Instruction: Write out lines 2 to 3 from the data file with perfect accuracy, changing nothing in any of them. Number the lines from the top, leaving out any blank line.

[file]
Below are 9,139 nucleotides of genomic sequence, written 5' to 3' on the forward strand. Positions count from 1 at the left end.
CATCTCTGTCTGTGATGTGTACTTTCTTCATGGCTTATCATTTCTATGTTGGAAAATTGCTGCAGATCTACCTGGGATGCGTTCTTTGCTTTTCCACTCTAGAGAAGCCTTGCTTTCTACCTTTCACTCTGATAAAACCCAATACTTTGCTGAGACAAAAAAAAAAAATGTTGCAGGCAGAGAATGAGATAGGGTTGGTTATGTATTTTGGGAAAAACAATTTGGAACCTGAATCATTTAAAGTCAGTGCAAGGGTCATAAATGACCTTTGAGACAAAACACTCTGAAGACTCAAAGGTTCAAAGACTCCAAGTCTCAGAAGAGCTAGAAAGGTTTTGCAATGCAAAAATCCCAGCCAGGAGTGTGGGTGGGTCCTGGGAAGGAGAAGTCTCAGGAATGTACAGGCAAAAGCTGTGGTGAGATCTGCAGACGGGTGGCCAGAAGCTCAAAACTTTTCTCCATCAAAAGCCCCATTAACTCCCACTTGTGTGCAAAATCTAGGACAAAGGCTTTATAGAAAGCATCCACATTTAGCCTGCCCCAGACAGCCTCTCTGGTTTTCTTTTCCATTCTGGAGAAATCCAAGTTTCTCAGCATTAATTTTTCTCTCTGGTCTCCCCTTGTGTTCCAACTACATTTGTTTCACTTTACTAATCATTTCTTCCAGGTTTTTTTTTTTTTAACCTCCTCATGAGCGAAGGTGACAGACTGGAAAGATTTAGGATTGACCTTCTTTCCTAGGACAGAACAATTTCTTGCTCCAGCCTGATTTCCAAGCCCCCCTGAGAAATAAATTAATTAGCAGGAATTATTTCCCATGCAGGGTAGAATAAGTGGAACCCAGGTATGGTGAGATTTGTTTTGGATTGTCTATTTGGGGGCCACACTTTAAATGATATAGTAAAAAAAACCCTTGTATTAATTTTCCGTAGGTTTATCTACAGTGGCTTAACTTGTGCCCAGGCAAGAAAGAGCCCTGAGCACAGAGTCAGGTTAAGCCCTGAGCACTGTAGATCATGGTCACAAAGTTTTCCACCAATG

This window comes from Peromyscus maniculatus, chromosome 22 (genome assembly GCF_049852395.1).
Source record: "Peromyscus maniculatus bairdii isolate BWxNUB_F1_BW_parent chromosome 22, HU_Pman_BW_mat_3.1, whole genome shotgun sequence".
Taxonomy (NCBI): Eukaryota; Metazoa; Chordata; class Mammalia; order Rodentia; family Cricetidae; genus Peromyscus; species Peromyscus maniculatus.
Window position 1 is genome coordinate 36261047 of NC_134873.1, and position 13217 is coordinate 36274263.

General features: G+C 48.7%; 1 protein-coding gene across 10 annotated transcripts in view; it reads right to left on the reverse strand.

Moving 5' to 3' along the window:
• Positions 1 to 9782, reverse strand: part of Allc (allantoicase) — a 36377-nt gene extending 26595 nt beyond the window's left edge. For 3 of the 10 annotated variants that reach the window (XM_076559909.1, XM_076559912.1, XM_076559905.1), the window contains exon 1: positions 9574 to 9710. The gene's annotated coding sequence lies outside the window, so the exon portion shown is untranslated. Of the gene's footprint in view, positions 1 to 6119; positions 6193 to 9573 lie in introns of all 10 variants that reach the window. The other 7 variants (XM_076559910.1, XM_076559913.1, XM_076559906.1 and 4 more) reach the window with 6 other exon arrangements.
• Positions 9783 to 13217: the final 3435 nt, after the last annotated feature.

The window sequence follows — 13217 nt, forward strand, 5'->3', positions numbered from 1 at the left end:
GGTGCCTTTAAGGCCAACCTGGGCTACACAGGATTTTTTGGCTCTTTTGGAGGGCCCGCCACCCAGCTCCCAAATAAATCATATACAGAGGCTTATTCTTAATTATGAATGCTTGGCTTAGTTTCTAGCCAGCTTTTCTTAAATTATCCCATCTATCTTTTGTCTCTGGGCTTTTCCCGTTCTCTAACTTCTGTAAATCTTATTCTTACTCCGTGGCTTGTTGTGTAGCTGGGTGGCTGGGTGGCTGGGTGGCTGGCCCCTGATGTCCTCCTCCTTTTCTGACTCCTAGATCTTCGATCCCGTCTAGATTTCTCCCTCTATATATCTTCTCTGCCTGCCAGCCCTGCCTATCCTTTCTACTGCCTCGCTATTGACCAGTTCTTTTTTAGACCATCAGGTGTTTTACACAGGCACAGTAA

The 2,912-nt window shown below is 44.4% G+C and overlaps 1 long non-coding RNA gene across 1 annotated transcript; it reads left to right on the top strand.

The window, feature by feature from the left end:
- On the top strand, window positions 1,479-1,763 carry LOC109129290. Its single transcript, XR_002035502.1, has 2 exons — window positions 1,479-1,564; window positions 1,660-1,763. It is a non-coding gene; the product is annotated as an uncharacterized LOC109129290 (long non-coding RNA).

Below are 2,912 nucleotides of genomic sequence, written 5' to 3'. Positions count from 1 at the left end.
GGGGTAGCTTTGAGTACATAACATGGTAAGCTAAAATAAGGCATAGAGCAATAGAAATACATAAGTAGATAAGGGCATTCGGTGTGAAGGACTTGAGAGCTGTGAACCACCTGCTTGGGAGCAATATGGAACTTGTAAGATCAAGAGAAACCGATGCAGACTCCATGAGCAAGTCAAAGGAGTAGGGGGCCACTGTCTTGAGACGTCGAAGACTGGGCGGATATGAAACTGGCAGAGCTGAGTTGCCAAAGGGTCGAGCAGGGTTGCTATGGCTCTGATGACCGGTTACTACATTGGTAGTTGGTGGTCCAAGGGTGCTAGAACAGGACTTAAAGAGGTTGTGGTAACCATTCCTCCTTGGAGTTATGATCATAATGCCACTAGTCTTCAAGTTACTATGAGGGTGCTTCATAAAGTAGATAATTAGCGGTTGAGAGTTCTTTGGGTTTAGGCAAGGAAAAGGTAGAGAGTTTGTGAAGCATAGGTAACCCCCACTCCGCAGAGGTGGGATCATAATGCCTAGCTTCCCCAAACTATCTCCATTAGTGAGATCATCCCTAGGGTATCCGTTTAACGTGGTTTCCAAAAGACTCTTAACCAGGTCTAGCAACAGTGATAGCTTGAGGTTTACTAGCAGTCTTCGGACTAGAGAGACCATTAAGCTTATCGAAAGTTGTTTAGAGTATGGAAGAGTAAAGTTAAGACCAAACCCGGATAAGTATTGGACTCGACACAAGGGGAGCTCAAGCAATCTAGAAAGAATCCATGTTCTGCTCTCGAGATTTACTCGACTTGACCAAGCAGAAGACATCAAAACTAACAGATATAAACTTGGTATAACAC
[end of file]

CATCTCTGTCTGTGATGTGTACTTTCTTCATGGCTTATCATTTCTATGTTGGAAAATTGCTGCAGATCTACCTGGGATGCGTTCTTTGCTTTTCCACTCTAGAGAAGCCTTGCTTTCTACCTTTCACTCTGATAAAACCCAATACTTTGCTGAGACAAAAAAAAAAAATGTTGCAGGCAGAGAATGAGATAGGGTTGGTTATGTATTTTGGGAAAAACAATTTGGAACCTGAATCATTTAAAGTCAGTGCAAGGGTCATAAATGACCTTTGAGACAAAACACTCTGAAGACTCAAAGGTTCAAAGACTCCAAGTCTCAGAAGAGCTAGAAAGGTTTTGCAATGCAAAAATCCCAGCCAGGAGTGTGGGTGGGTCCTGGGAAGGAGAAGTCTCAGGAATGTACAGGCAAAAGCTGTGGTGAGATCTGCAGACGGGTGGCCAGAAGCTCAAAACTTTTCTCCATCAAAAGCCCCATTAACTCCCACTTGTGTGCAAAATCTAGGACAAAGGCTTTATAGAAAGCATCCACATTTAGCCTGCCCCAGACAGCCTCTCTGGTTTTCTTTTCCATTCTGGAGAAATCCAAGTTTCTCAGCATTAATTTTTCTCTCTGGTCTCCCCTTGTGTTCCAACTACATTTGTTTCACTTTACTAATCATTTCTTCCAGGTTTTTTTTTTTTTAACCTCCTCATGAGCGAAGGTGACAGACTGGAAAGATTTAGGATTGACCTTCTTTCCTAGGACAGAACAATTTCTTGCTCCAGCCTGATTTCCAAGCCCCCCTGAGAAATAAATTAATTAGCAGGAATTATTTCCCATGCAGGGTAGAATAAGTGGAACCCAGGTATGGTGAGATTTGTTTTGGATTGTCTATTTGGGGGCCACACTTTAAATGATATAGTAAAAAAAACCCTTGTATTAATTTTCCGTAGGTTTATCTACAGTGGCTTAACTTGTGCCCAGGCAAGAAAGAGCCCTGAGCACAGAGTCAGGTTAAGCCCTGAGCACTGTAGATCATGGTCACAAAGTTTTCCACCAATG

This window comes from Peromyscus maniculatus, chromosome 22 (genome assembly GCF_049852395.1).